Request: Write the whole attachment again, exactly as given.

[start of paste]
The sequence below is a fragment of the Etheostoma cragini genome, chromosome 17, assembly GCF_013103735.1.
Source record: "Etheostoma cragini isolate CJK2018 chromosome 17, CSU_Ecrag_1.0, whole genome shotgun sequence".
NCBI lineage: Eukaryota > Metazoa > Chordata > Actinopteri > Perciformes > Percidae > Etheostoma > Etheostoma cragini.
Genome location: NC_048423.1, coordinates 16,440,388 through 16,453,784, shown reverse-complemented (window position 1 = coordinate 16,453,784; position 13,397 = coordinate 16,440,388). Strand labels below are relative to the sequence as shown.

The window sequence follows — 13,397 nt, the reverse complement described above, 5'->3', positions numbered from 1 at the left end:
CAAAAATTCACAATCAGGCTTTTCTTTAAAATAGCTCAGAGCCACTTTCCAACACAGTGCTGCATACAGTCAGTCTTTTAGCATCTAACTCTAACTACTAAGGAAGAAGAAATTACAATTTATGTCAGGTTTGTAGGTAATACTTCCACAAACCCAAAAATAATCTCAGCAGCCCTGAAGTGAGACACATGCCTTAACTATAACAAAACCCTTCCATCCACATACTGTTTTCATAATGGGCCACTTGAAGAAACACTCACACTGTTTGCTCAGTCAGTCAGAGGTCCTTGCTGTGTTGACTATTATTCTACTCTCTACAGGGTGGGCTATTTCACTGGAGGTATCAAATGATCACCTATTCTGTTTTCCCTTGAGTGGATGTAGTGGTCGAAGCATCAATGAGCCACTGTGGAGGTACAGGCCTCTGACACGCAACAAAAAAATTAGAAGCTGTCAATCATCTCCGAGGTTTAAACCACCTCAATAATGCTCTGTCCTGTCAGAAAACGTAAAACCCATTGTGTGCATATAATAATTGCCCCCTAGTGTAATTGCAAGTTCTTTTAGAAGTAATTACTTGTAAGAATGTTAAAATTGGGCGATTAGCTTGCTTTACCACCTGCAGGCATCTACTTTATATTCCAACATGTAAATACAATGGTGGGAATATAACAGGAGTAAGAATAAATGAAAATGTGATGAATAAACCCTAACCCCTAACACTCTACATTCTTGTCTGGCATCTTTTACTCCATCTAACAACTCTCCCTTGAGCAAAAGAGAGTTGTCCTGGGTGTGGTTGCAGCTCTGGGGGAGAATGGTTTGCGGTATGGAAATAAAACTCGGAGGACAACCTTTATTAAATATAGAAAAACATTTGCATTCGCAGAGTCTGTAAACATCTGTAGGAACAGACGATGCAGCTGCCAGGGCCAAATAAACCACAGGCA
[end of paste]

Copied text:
The sequence below is a fragment of the Etheostoma cragini genome, chromosome 17, assembly GCF_013103735.1.
Source record: "Etheostoma cragini isolate CJK2018 chromosome 17, CSU_Ecrag_1.0, whole genome shotgun sequence".
NCBI lineage: Eukaryota > Metazoa > Chordata > Actinopteri > Perciformes > Percidae > Etheostoma > Etheostoma cragini.
Genome location: NC_048423.1, coordinates 16,440,388 through 16,453,784, shown reverse-complemented (window position 1 = coordinate 16,453,784; position 13,397 = coordinate 16,440,388). Strand labels below are relative to the sequence as shown.

The window sequence follows — 13,397 nt, the reverse complement described above, 5'->3', positions numbered from 1 at the left end:
CAAAAATTCACAATCAGGCTTTTCTTTAAAATAGCTCAGAGCCACTTTCCAACACAGTGCTGCATACAGTCAGTCTTTTAGCATCTAACTCTAACTACTAAGGAAGAAGAAATTACAATTTATGTCAGGTTTGTAGGTAATACTTCCACAAACCCAAAAATAATCTCAGCAGCCCTGAAGTGAGACACATGCCTTAACTATAACAAAACCCTTCCATCCACATACTGTTTTCATAATGGGCCACTTGAAGAAACACTCACACTGTTTGCTCAGTCAGTCAGAGGTCCTTGCTGTGTTGACTATTATTCTACTCTCTACAGGGTGGGCTATTTCACTGGAGGTATCAAATGATCACCTATTCTGTTTTCCCTTGAGTGGATGTAGTGGTCGAAGCATCAATGAGCCACTGTGGAGGTACAGGCCTCTGACACGCAACAAAAAAATTAGAAGCTGTCAATCATCTCCGAGGTTTAAACCACCTCAATAATGCTCTGTCCTGTCAGAAAACGTAAAACCCATTGTGTGCATATAATAATTGCCCCCTAGTGTAATTGCAAGTTCTTTTAGAAGTAATTACTTGTAAGAATGTTAAAATTGGGCGATTAGCTTGCTTTACCACCTGCAGGCATCTACTTTATATTCCAACATGTAAATACAATGGTGGGAATATAACAGGAGTAAGAATAAATGAAAATGTGATGAATAAACCCTAACCCCTAACACTCTACATTCTTGTCTGGCATCTTTTACTCCATCTAACAACTCTCCCTTGAGCAAAAGAGAGTTGTCCTGGGTGTGGTTGCAGCTCTGGGGGAGAATGGTTTGCGGTATGGAAATAAAACTCGGAGGACAACCTTTATTAAATATAGAAAAACATTTGCATTCGCAGAGTCTGTAAACATCTGTAGGAACAGACGATGCAGCTGCCAGGGCCAAATAAACCACAGGCA